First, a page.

Wednesday, May 25, 2016

Imagining The Long Century

Guest post by William Weber.

Rather than exploring the infinite permutations of the “century of total war” that began in 1914, the 100th anniversary of the First World War should prompt us to imagine how the “the long century” of relative peace and prosperity might  have continued.  Let me unpack that.

For French historian Raymond Aaron, the First and Second World Wars and the Cold War created a “Century of Total War” where the “immediate causes” and “remote origins” of conflicts have preoccupied historians –and provided alternative historians with a seemingly endless supply of counterfactuals.

Over the Top: Alternative Histories of the First World War is a good recent example of this literature. This anthology presents ten alternate scenarios in which the course of the war is changed forever. How would the war have changed had the Germans not attacked France but turned their main thrust against Russia; had the Greeks joined the allies at Gallipoli; or had the British severed the communications of the Ottoman Empire at Alexandretta? What if there was a more decisive outcome at Jutland; if the alternative plans for the Battle of the Somme in 1916 had been put into effect; or if the Americans intervened in 1915, rather 1917?
                                                                      
On the other hand, for British historian Eric Hobsbawm, the 125 years before the eruption of World War I in 1914 were dominated by the flowering liberal ideals of the French Revolution and the concurrent spread of material progress brought about by the industrial revolution. What events and actions might have carried that period forward into the 20th and 21st centuries?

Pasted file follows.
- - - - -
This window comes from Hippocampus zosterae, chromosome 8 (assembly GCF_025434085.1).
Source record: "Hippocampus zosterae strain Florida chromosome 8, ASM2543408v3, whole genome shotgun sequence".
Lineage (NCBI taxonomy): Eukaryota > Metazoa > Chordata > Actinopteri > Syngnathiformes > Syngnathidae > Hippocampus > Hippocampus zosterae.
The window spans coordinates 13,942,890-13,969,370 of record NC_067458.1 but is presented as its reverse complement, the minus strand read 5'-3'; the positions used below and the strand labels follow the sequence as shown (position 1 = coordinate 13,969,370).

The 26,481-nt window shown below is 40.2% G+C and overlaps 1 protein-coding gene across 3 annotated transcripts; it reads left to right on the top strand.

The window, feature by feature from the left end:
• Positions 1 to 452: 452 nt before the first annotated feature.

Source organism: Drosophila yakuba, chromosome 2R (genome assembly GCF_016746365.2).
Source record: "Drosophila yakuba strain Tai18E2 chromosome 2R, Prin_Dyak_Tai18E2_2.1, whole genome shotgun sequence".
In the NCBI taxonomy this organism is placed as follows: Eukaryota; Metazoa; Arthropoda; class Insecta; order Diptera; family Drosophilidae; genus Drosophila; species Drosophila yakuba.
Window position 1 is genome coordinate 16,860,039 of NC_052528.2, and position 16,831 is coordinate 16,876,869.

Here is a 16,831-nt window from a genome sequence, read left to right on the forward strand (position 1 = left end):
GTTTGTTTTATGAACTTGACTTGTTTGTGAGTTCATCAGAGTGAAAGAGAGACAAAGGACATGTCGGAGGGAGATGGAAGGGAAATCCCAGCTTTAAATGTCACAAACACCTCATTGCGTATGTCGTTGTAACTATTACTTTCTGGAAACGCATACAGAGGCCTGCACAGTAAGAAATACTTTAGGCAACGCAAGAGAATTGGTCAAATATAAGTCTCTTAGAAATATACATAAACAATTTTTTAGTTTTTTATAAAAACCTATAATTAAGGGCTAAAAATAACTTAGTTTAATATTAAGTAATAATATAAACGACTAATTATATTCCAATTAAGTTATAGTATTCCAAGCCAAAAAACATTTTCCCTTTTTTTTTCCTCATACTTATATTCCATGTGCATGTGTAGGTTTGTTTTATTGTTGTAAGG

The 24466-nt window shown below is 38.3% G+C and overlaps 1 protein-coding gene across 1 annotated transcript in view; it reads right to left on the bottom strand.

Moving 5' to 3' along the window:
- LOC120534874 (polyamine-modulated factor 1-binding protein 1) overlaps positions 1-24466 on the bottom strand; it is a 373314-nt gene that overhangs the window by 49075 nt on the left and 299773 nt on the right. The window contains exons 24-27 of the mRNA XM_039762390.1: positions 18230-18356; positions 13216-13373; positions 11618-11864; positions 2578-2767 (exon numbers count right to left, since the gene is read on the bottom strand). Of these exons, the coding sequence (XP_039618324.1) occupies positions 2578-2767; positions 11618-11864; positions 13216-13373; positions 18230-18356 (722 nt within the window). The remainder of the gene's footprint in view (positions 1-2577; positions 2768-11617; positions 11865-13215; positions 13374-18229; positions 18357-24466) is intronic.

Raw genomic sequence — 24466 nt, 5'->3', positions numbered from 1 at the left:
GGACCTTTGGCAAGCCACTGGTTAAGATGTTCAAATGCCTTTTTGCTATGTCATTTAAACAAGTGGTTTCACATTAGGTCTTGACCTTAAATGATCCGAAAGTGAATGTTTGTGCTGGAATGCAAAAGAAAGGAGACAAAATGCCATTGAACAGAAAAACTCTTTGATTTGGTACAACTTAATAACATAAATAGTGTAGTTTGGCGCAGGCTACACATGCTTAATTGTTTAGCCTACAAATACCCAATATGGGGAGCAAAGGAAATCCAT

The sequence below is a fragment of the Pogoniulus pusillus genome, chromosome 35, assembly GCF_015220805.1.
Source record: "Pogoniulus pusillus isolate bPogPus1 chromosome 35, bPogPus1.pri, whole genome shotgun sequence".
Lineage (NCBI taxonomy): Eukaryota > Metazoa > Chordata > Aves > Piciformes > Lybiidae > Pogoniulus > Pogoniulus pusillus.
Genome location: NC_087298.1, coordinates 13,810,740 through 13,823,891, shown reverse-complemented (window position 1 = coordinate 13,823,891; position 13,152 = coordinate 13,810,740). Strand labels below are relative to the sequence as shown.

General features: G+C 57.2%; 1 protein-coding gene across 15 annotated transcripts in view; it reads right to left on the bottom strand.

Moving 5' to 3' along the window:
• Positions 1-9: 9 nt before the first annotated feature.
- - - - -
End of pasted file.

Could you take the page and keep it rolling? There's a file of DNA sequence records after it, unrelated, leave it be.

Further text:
The Long Century: The Congress of New Niagara, 1920 envisions this alternate history. It is the first installment of a trilogy with the yet-to-be-written second and third installments set, respectively, in 1970 and 2020. The story opens with an announcement of a second great power summit to convene in the City of New Niagara. There, Mayor Roosevelt, who accepted—rather than refused as he did in history—industrialist King Camp Gillette’s one million dollar offer to be the titular executive of the new futuristic metropolis, plans to host a conclave of the heads of state and government of the major powers. Roosevelt has the full support of his successor, President Hiram Johnson, who is running for reelection and present at the summit.

The book is presented as a compilation of the articles, notes, and letters of two reporters from the Philadelphia Public Ledger.  My inspiration for this approach was Ernest Callenbach’s Ecotopia: The Notebooks and Reports of William Weston. David Woodhurst who covers Buffalo, New Niagara, and Niagara Falls, focuses on tensions between Roosevelt and the city manager, who actually runs the city. Gregory Sheridan, posted to London, provides the perspectives of the European delegations that sail for America. This approach allows readers to “connect the dots” for themselves as the conclave convenes, deliberates, and adjourns, and as the subplots unfold.      

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